CLICK HERE to access the webcast and slides.
We find that when we speak with Neil, most of our assumptions for behavioral directions that are true today and tomorrow may run into 5-10 year walls due to the crossover from one generation to the next in leadership, business formation, attitudes towards large scale projects, or other items unforeseen to us but within Neil’s headlights.
6 things WE LEARNED FROM NEIL:
Where Society Breaks AI: The shift to cloud software has enabled enormous pools of data from which collection springs predictive analytics. The benefits of predictive analytics, often associated with AI, include dynamic pricing. Dynamic pricing helps companies capture an appropriate revenue curve of selling both the lowest price point per unit and discovering elasticity, while simultaneously mining the richest per unit prices that can be absorbed by the marketplace. It sounds good for businesses. But for consumers, not so much. It can mean that pricing isn’t flat, or ‘fair’. Today AI is used to curate content and product to suit individual tastes and needs. But when it ubiquitously offers un-fair pricing models, will that be the ‘line too far’? Will society begin to see the enablers of AI as parasites? The same cloud software companies that are celebrated today for their growth may at some point turn from heroes to antagonists. The newly minted Snowflake millionaires, for example, the kings of big data enablement, may at some point be seen as enablers of a more vicious trend in society. This would affect the desirability for Millennials to work at SNOW or similar peers, would hinder future innovation at those companies, and eventually would bring down the equity multiples for the entire group. The architecture change towards cloud hosted software has set off an epic growth curve which has produced millionaires and billionaires and made Silicon Valley software companies ‘the place to work’. But it wasn’t always this way. Pre-2010, the world was not so enamored with software. Perhaps this was especially true in the 1990s when movies like Office Space famously flashed this type of company as peak-undesirable. If society decides that dynamic personalized pricing is a technology step too far, software companies might go from heroes to antagonists. Don’t believe this can happen? Just ask Palantir how it feels to go from post-9/11 tech hero to today's villain #1 for helping the same government.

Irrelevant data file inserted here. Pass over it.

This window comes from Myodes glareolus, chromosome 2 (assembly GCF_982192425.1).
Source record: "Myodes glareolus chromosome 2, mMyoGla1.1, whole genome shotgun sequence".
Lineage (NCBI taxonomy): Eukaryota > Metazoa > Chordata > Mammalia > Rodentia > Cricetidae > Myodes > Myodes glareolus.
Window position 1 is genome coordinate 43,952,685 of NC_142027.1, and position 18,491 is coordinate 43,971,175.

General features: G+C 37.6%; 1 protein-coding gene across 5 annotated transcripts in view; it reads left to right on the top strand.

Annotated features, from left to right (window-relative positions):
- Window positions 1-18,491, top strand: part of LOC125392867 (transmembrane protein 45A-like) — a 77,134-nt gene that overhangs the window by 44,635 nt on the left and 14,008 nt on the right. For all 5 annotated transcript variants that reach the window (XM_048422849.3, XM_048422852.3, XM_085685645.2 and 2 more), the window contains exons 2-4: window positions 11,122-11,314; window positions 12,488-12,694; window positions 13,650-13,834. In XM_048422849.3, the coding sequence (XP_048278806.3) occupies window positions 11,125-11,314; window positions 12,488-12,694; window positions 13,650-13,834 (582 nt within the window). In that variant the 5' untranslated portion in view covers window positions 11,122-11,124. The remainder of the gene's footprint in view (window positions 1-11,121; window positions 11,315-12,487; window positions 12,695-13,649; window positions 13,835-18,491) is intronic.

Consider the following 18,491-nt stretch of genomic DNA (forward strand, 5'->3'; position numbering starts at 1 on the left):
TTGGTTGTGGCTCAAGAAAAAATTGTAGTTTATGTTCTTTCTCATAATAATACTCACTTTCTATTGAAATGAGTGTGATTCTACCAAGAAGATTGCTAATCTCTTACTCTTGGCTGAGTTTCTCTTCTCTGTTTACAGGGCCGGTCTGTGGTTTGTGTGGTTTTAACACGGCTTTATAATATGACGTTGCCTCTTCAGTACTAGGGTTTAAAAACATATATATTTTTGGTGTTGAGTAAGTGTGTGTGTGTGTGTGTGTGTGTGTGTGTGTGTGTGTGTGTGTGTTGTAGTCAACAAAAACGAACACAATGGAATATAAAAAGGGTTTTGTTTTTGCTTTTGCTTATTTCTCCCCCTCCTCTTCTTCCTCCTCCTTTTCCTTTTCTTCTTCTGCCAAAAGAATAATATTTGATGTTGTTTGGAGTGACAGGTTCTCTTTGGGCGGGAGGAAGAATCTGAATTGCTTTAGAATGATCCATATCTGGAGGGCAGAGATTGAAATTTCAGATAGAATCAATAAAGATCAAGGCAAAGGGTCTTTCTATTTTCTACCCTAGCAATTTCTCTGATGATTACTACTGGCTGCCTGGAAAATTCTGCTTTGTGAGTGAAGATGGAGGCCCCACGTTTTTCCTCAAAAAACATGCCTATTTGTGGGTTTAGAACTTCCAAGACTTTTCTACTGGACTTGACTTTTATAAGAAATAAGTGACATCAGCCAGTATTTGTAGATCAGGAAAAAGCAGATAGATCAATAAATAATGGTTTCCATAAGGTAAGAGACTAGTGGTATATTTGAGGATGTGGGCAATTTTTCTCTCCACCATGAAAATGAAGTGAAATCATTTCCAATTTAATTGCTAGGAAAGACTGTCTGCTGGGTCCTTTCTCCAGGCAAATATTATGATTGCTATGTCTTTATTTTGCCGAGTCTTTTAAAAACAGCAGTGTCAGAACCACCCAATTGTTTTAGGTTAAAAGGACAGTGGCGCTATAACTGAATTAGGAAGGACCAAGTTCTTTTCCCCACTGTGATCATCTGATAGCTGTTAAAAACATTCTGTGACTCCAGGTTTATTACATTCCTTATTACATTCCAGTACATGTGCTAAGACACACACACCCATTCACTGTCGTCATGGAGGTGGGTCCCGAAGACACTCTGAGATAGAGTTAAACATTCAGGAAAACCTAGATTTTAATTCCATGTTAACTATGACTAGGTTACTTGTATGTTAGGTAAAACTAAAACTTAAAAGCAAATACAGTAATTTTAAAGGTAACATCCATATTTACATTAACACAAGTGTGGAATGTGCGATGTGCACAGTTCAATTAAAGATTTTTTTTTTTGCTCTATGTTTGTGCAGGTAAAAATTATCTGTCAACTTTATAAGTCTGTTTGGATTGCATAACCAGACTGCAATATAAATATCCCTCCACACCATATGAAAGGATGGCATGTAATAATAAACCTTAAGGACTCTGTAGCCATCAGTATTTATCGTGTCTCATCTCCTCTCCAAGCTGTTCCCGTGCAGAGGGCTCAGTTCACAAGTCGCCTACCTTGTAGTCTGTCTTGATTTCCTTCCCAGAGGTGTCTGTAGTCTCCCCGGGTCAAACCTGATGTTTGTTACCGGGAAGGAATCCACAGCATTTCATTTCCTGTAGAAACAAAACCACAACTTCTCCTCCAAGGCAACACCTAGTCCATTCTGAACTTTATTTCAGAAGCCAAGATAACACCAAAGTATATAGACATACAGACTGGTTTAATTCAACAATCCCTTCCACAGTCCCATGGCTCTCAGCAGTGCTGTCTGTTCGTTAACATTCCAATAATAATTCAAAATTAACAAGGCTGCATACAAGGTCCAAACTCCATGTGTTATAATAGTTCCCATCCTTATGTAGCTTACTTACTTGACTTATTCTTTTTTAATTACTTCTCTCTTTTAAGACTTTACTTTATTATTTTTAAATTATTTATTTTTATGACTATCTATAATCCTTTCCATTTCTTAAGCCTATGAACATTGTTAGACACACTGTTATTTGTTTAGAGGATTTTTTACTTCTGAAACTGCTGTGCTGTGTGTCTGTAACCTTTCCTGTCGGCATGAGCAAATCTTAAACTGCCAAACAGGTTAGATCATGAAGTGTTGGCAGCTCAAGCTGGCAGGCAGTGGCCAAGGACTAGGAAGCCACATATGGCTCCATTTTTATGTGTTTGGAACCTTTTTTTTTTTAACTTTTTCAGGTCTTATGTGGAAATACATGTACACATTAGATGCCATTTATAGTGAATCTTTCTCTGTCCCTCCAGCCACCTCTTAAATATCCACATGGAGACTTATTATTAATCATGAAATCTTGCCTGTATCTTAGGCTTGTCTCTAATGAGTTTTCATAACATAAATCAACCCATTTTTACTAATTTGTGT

Discontinuity vs. Continuity: While Xers were motivated to break up the old federations of the previous generation, Millennials will prefer continuity and centralization of organization. In Tech this may imply that the average age of founders of startups will continue to rise and business dynamism may decrease as Xers fade out of the working generation, and Millennials move in.
Millennials embrace the ‘borg’ but regulate it. The takeaway is that big cap Tech is unlikely to be ‘broken up’ by Millennials but rather regulated so that the social benefits of the cloud centralization, for example, can continue.
The Information building blocks that would naturally constitute collusion inside an industry are stored and, in some cases, provided to customers as product from their cloud providers. Will regulation be required to mitigate the information centralization and associated pricing power that comes with it?
The shift to modular (e.g. API) building blocks is very 'Millennial' in that it will enable further centralization as different companies will all participate and ‘donate’ to the creation of a larger whole, and each will hold a stake in its success.
…& the worst part. As China accelerates technology investment and leadership ahead of the USA, will Millennials look over their shoulders towards authoritarian governments as ‘not so bad’?
CALL REPLAY & TIMESTAMPS:
Webcast & Slides: CLICK HERE
*please note that the first 8 introductory minutes of the call have been re-recorded due to technical difficulties encountered during the live presentation. We apologize for any disruption experienced during the live event.